Halitor at Midwinter
Halitor the Hero stared gloomily into his fire and sighed. He remembered how it had been this time last year. He’d been warm, for one thing. Snow had been falling then, just as it did now, but he’d been in Alcedor Castle, with Melly and the king and all the court, enough people and enough fires to make even a drafty old castle warm.
Now it was Midwinter’s Eve, the time of year when everyone gathered with family and friends and celebrated the return of the sun—or celebrated to ensure the sun would return. Some said the parties determined how the year would come out.
Halitor really hoped that wasn’t true. If it was, he was probably ruining the year for scores of people. And he was supposed to be a Hero, making their lives better! He poked the fire, added another stick, and huddled closer. His horse moved in to enjoy the warmth, too.
“Come on in, Nightwind,” Halitor told the animal. “Maybe if I make your life a little better tonight it will keep the bad luck away. If I’d been smart, I’d have given up my quest and gone back to the castle for Midwinter.” The horse snorted. He knew as well as Halitor that they had traveled much too far to return for the holiday. And, the young Hero reminded himself, along the way he had managed to do some good. He’d rescued a family from ogres, and arrived at an isolated farm in time to help put out a fire that threatened house and barn. He steered his thoughts away from some less heroic events.
Now he was in the sparsely populated lands in the farthest mountains of Kargor, and apparently a lot higher than he’d meant to be. He looked into his saddlebags, extracting a bag of beans and spices, and poured a handful into the pot of water coming to a boil over his fire. He’d had no luck hunting, not for days. Animals had more sense than to be out in this weather. His Midwinter feast would be another pot of watery bean soup.
He’d known worse. And the shallow cave that Nightwind had found offered more shelter than they’d had for days. Halitor smiled in spite of himself. He was cold and wet and hungry, but he was a Hero, by heaven he was! In the morning, if the storm had blown itself out, he’d ride on and find that village he’d heard of, the one with the wyvern problem. That settled, he ate his dinner, wrapped himself in his blanket, and went to sleep.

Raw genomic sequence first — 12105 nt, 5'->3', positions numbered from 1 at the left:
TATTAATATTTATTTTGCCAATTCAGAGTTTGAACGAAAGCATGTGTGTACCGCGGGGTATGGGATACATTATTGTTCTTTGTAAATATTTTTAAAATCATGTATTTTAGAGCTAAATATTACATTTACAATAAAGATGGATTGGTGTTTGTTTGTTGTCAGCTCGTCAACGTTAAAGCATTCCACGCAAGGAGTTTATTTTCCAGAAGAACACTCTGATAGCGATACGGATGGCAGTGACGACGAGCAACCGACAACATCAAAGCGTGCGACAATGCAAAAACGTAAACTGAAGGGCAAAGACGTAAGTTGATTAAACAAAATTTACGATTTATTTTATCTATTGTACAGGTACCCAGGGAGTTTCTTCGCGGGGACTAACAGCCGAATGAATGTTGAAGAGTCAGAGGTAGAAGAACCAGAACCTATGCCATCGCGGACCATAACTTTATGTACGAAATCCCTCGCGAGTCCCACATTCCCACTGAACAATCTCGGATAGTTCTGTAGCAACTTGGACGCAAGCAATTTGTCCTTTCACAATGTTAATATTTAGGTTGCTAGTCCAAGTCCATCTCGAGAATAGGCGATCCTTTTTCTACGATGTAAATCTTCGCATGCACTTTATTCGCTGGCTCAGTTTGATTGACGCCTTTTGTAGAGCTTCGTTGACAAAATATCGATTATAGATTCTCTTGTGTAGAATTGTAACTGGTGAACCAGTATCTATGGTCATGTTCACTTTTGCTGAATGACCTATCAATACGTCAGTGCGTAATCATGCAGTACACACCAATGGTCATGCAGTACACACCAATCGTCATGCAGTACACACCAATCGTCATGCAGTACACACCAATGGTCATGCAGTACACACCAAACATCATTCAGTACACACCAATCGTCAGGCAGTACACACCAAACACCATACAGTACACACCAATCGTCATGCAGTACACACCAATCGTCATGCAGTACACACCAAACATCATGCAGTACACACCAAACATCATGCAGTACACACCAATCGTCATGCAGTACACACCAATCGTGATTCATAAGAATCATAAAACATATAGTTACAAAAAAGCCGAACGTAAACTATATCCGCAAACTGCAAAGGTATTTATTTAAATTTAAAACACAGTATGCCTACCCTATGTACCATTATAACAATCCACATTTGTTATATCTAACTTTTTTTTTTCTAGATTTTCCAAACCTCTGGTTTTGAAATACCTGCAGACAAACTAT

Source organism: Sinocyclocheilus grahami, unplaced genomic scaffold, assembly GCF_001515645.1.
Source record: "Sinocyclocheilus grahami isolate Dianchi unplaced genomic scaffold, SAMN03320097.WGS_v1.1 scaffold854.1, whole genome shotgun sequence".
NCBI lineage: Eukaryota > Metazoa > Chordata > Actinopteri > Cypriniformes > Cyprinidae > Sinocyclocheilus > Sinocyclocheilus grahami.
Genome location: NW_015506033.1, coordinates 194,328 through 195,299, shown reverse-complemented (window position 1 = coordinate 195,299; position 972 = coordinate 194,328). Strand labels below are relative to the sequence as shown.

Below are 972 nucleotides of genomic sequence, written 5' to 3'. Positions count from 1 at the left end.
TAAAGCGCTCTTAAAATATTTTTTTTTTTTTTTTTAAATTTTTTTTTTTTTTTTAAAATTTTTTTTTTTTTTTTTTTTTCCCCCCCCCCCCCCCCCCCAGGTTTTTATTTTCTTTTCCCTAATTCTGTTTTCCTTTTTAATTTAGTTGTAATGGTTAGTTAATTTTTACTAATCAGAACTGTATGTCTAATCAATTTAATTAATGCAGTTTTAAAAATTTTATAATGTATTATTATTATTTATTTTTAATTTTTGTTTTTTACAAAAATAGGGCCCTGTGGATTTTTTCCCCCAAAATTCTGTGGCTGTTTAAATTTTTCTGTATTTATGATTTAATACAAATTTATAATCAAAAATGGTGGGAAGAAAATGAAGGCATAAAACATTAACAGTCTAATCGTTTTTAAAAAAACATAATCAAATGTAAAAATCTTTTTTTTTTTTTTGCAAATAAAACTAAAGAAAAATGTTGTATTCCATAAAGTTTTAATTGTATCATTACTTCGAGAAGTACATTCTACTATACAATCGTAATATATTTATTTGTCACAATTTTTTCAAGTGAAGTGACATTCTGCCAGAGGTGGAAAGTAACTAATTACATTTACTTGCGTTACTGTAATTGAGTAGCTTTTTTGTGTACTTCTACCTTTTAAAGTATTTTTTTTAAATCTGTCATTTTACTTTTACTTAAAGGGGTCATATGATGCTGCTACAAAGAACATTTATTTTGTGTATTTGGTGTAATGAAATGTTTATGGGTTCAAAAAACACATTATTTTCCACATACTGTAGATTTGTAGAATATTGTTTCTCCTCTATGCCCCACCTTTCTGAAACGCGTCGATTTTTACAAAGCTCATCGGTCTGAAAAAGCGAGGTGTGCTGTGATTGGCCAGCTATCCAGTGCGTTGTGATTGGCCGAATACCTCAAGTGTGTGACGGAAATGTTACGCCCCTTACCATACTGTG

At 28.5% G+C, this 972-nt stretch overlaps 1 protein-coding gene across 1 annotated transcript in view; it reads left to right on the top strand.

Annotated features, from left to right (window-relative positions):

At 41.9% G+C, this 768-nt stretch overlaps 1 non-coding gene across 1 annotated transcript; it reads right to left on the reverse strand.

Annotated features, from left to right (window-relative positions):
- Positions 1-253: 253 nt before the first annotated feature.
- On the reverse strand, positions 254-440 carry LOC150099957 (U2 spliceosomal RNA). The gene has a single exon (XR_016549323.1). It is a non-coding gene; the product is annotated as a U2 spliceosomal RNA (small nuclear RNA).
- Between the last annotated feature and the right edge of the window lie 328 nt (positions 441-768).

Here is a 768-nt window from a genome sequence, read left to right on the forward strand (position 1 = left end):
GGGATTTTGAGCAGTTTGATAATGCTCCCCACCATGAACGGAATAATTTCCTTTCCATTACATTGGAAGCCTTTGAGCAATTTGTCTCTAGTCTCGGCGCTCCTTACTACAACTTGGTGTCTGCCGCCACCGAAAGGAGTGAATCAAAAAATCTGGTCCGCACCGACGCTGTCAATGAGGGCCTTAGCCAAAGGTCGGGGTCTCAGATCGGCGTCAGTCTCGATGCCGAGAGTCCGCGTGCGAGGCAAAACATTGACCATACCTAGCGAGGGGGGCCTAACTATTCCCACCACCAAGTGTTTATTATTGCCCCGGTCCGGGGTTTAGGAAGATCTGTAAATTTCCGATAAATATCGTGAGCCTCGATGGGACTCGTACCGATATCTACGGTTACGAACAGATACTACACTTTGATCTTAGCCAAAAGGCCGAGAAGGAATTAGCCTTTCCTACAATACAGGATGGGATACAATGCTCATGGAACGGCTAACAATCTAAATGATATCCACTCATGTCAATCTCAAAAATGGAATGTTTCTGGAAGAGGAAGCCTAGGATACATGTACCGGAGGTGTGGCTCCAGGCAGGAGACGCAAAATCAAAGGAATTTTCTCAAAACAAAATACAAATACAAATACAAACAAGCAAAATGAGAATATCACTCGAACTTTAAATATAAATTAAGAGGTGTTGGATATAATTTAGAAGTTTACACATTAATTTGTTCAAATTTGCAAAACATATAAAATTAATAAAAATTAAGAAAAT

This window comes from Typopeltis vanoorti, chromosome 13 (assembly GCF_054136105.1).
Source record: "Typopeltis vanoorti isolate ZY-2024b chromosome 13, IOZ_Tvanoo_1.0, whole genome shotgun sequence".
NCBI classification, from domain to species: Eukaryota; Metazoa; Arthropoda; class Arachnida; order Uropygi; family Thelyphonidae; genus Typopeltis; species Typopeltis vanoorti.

It wasn’t yet light when something nudged him awake. A foot. An experienced Hero like Halitor knew that it was never good when someone woke you up with a toe. That kind was always an enemy.
In this case, the enemy was a boy about nine years old. Halitor looked from the pale and very young face to the bare foot that had kicked him. A bare foot? In this blizzard? He started to sit up.
“Just you stay put, mister.” The voice was as tough as a treble could be. Halitor would have ignored the command, but the boy looked scared, which meant that he might do something foolish. It also meant that he could use a little encouragement. Halitor knew all too well how it felt to be over his head.
“Right. I’m your prisoner, then. Would you like some breakfast?” Halitor didn’t know what time it was, but when you were a little kid and barefoot in the snow, it was a safe bet that it was mealtime. “If you let me sit up I’ll fix us something.”
The boy hesitated. He edged a bit closer to the fire, and made up his mind. “Very well. But don’t do anything foolish.” Halitor sat up very carefully, happy to see that for once his captor wasn’t pointing his own sword at him. The boy had only a sharp stick. And behind him there were three more children, each younger than the previous.
“Da always said no one but a bandit would be out in the woods on Longnight,” the second child said.
“We are,” pointed out the third child. The fourth just stood there shivering, a finger in his mouth.
“Getting storm-caught can happen to anyone,” Halitor said with the sort of cheer he saved for desperate situations. He no longer worried he was in danger. But as a Hero, he had to find a way to save these waifs from the storm. “Sit up to the fire.” He handed the second child—the only girl—his blanket. “Wrap up together, all of you.” After a second look, he took off his cloak and gave that to her as well, then built the fire back up.
Only when the food was ready did the oldest lower his stick and sit in with the others. “Don’t forget, you’re my prisoner,” he told Halitor.
“I won’t,” the Hero promised. “See? I’m doing your bidding, making you something to eat.” When the child’s mouth was full, Halitor asked, “How did you all come to be wandering from home on Longnight, and in such a storm?”
Stick scowled and wouldn’t answer, but Girl spoke up. “We got no home. Not no more. Wyverns come and wrecked it.”
“Your parents?” Halitor didn’t want to ask.
“Dunno,” Girl said. “They wasn’t to home, and we had to run and then we got lost.”
Halitor kept feeding the children, even though he was nearly out of food, and kept them talking until daylight, and until he had a pretty good idea where their village might be. When at last they were warm and well-fed, he stood up. Instantly Stick was on the alert again.
“Let’s get going,” Halitor said, ignoring the bristling child. “We need to get you back to your village before Midwinter is over!”
He loaded the children onto Nightwind, wrapped the blanket around them, and led off through the snow, trying to ignore his own cold feet.
“Mister?” It was the littlest child, finally without the finger in the mouth. “Are you the Longnight Spirit? The one who brings gifts to little boys and girls?”
Halitor shrugged to himself. A Hero was what he needed to be.
“I guess I am.”
You know what goes here!